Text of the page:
The Romantic Period Of William Wordsworth

948 WordsNov 17, 20154 Pages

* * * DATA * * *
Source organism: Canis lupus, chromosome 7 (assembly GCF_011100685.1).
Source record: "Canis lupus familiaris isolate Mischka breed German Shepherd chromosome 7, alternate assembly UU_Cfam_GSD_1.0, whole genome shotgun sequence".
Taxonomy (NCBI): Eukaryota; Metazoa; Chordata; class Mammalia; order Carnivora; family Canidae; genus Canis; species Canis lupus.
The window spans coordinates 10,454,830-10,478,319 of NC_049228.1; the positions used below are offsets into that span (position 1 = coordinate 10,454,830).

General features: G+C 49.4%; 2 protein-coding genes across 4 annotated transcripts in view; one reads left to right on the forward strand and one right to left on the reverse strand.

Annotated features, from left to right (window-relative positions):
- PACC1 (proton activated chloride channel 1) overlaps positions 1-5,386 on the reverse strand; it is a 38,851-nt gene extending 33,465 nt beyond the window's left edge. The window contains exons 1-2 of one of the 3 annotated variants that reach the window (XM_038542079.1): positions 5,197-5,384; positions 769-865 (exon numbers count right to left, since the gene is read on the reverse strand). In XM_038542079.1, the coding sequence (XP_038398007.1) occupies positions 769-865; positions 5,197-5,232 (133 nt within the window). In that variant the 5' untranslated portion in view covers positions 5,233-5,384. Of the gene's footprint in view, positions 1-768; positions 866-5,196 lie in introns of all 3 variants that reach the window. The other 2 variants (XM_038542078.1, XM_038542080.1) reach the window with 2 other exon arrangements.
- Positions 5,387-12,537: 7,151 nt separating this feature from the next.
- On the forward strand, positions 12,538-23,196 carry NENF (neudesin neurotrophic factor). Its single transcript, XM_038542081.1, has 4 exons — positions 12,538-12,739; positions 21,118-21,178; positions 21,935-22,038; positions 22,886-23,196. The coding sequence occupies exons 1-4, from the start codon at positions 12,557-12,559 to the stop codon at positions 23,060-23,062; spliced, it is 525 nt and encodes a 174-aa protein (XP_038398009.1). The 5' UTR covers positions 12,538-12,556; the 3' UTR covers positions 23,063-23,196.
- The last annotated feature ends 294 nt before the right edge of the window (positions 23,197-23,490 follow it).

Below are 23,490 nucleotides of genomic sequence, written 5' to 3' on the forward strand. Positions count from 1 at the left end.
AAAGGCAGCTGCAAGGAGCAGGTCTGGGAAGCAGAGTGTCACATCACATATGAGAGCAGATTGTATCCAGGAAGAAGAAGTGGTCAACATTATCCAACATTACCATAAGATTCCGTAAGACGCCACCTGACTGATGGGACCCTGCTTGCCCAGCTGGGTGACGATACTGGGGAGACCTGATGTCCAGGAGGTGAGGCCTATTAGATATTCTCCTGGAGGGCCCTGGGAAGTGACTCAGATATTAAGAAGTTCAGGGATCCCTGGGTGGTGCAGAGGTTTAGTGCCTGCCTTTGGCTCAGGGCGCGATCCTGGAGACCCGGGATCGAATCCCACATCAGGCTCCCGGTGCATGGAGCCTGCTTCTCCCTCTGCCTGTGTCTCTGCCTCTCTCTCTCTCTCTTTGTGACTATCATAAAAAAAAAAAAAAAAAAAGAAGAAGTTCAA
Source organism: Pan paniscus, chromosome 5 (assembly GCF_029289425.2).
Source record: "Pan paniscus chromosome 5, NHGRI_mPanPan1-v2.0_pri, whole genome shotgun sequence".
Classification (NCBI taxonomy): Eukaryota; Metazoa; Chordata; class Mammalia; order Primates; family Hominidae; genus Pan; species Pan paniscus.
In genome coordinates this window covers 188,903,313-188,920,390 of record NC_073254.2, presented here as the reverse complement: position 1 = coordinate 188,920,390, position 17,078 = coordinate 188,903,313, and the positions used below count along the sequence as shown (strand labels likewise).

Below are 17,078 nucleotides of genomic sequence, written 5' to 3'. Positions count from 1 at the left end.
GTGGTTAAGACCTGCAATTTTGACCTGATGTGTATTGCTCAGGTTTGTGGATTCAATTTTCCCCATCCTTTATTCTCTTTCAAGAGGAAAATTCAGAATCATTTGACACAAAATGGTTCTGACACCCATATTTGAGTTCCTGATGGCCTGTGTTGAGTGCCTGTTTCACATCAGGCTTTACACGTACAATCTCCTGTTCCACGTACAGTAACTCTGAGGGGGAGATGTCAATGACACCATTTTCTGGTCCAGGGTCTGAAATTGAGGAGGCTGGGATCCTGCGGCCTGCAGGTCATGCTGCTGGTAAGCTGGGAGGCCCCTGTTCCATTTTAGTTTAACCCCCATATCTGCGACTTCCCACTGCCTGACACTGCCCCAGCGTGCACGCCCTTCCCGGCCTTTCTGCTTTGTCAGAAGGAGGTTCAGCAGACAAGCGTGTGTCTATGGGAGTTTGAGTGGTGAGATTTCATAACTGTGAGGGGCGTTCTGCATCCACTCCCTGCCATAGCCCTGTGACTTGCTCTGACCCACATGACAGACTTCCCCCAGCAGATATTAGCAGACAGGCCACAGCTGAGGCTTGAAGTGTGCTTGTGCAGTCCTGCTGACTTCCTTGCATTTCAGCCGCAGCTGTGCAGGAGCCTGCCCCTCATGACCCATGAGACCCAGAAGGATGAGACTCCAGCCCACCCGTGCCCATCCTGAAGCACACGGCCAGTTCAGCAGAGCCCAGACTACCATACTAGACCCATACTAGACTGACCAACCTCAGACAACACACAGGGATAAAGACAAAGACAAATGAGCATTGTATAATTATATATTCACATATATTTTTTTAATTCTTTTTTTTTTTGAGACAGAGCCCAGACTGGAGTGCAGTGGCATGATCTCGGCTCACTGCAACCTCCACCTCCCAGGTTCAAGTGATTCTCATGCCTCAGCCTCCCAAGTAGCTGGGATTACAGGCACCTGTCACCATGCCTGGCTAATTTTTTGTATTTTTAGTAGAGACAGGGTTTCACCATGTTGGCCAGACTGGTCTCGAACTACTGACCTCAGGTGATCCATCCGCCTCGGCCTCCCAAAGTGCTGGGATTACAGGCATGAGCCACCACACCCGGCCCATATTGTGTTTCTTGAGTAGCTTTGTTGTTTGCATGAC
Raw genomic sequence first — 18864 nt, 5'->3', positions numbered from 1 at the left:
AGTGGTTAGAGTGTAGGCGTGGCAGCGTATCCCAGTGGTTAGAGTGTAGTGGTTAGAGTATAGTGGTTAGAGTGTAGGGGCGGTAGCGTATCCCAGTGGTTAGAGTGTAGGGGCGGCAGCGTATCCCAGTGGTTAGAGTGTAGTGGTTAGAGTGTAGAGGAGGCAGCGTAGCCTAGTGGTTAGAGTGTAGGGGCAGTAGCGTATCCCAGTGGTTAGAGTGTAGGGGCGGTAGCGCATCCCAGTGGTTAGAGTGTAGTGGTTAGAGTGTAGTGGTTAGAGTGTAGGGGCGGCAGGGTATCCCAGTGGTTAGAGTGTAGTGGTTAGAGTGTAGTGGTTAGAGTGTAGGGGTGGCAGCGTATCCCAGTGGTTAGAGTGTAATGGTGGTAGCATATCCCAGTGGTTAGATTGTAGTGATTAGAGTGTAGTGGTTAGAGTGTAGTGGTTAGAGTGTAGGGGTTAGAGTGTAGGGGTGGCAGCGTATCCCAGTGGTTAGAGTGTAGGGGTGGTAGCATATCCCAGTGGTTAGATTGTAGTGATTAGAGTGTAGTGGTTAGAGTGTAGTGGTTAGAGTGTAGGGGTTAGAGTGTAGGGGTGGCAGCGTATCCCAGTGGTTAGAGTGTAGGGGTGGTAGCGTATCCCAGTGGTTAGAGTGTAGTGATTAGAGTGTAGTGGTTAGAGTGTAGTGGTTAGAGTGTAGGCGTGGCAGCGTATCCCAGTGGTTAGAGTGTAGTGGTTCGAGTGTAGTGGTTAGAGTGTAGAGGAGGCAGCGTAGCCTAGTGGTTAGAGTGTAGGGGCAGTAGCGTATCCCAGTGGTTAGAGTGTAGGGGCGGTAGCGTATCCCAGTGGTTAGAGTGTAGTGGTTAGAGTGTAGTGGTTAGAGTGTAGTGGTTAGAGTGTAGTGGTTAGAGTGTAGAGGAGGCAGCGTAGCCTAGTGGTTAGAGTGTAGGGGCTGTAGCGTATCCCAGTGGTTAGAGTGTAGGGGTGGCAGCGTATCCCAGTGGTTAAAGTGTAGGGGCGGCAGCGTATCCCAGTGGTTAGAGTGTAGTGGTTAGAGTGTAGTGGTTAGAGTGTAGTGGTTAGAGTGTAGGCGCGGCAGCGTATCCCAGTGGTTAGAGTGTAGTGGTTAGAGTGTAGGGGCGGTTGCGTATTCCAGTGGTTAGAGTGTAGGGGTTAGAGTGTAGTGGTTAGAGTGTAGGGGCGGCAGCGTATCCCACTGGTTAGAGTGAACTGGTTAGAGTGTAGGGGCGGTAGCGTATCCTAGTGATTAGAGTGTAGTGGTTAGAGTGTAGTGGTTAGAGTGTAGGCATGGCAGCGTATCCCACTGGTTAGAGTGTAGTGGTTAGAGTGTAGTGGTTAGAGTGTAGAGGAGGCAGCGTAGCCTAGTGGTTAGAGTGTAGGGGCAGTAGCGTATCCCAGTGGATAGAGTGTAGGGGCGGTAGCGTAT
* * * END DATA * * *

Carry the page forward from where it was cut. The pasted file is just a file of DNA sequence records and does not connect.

Contrasting with the Neoclassical Period, the Romantic Period in British Literature was marked not by reason and rationalism, but by feelings, emotion, and nature. Of the writers of the Romantic era, William Wordsworth was one of the most representative, spearheading the movement by co-authoring “Lyrical Ballads” with his contemporary Samuel Coleridge. Thus, to gain a better understanding the Romantic period as a whole, it is useful to focus on the works of William Wordsworth, the period’s flagship writer. To do this, one can conduct a close reading of “Lines Written a Few Miles above Tintern Abbey” and compare the progression and emphasis of the poem to that of “Elegiac Stanzas”. In doing so, one can see Wordsworth’s focus on the sublimity of nature, the attributes that are associated with the passage of time, and being one with nature. From the very start of the poem, one can already see Wordsworth’s accentuation of the beauty of nature. He beautifully describes the serene mountain springs with adjectives such as “rolling…sweet” and uses the verb “murmur” to describe the pleasant sound of the spring (Lines 3-4). Additionally, his use of contrasting adjectives paints a colored picture of his surroundings. For instance, although the phrase “wild secluded scene” is something that seems to contradict itself, it serves instead to emboss a vivid and specific picture in the reader’s mind that can only match what Wordsworth must’ve seen when revisiting Tintern Abbey (Line 6).
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